In last Friday’s Auckland protests, the largely student activist-base was protesting the state’s recent decisions to (1) increase student loan repayment rates and (2) remove student allowances for postgraduate study. Such state-made decisions systematically discriminate against the poor, who will have a substantially harder time not only attaining a bachelor’s degree, but even more so, attaining a masters or doctoral degree. Even worse, these state policies further inhibit those ethnic groups that on average have lower annual incomes. In Aotearoa/New Zealand, these are the indigenous Maori and broader Pacific Islander communities, who are already severely under-represented in postgraduate studies.
Thus, when students are protesting against official governmental decisions that disproportionately harm the poor and already disadvantaged ethnic groups, students are fighting for minority rights. As such, one can more clearly see why students feel they have a right to assemble, resist police threats, and express their dissatisfaction with official state decisions.
One can also see more clearly why protestors are infuriated when large numbers of an overwhelmingly male police force work to physically intimidate activists. Perhaps the most egregious examples from Friday’s protest occurred when seated female protesters were manhandled in extremely inappropriate ways by small groups of male officers, who attempted to snatch them up after the protesters were kettled (cornered in a small space by larger groups of officers). Additionally, 43 students were arrested, most violently apprehended while physically seated, as seen in this absolutely brutal footage (click HERE), where a young woman is grabbed by her throat by officers while peacefully seated.
In light of these global trends in education and social activism, it is critical to make the following points. When the state makes broad-based social policies, citizens must be allowed an effective forum for disagreement. Further, when disagreement is made, particularly in non-violent form, the state must consider when, how, and if it sends in its “muscle” to shut down dissenting viewpoints. Finally, by sending in its official “muscle” to deter protestors who are demanding equity, the state can expect to find itself losing credibility and stuck in an ongoing conflict.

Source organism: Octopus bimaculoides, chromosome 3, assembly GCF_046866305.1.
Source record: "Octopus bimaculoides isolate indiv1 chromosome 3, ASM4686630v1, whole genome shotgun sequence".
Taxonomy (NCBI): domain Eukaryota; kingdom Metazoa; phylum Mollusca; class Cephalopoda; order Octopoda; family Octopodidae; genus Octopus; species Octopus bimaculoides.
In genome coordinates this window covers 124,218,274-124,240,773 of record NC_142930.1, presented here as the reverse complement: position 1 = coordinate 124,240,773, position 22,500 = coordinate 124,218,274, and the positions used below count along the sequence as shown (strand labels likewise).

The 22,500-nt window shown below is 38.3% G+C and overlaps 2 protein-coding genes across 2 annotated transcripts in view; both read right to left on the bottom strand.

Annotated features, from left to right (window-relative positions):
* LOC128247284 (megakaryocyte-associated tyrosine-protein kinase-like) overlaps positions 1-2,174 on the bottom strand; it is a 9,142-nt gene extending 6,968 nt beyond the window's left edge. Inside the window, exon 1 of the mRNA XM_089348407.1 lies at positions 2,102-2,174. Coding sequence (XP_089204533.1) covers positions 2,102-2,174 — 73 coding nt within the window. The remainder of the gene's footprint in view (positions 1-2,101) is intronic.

- What do you think the police’s role should be in social protests, which aim to remain non-violent?
- What parameters should guide protestors’ actions when they dissent against state policies? What if the state is viewed as a despotic one?
- How should university administration handle student activism, in particular when students claim to be advocating for educational equity?
- How can state governments balance making public policies that may harm certain groups, with the reality that those groups will in turn communicate their displeasure with the state?
- Malcolm X once said, “I am for violence if non-violence means we continue postponing a solution to the American black man’s problem just to avoid violence.” How might this quote apply to many of the recent social movements we have seen students involved in across the globe?